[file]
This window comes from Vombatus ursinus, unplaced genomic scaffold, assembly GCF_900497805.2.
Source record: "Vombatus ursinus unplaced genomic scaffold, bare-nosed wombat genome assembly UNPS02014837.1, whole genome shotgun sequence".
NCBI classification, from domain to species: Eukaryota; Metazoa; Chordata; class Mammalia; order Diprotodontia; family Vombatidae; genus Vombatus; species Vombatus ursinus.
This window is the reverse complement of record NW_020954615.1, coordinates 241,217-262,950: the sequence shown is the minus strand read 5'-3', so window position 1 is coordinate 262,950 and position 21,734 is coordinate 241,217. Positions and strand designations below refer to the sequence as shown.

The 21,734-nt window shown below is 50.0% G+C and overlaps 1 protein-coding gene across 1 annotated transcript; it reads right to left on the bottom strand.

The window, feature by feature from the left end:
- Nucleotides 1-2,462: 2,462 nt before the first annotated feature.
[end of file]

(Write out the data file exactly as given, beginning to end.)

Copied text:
This window comes from Vombatus ursinus, unplaced genomic scaffold, assembly GCF_900497805.2.
Source record: "Vombatus ursinus unplaced genomic scaffold, bare-nosed wombat genome assembly UNPS02014837.1, whole genome shotgun sequence".
NCBI classification, from domain to species: Eukaryota; Metazoa; Chordata; class Mammalia; order Diprotodontia; family Vombatidae; genus Vombatus; species Vombatus ursinus.
This window is the reverse complement of record NW_020954615.1, coordinates 241,217-262,950: the sequence shown is the minus strand read 5'-3', so window position 1 is coordinate 262,950 and position 21,734 is coordinate 241,217. Positions and strand designations below refer to the sequence as shown.

The 21,734-nt window shown below is 50.0% G+C and overlaps 1 protein-coding gene across 1 annotated transcript; it reads right to left on the bottom strand.

The window, feature by feature from the left end:
- Nucleotides 1-2,462: 2,462 nt before the first annotated feature.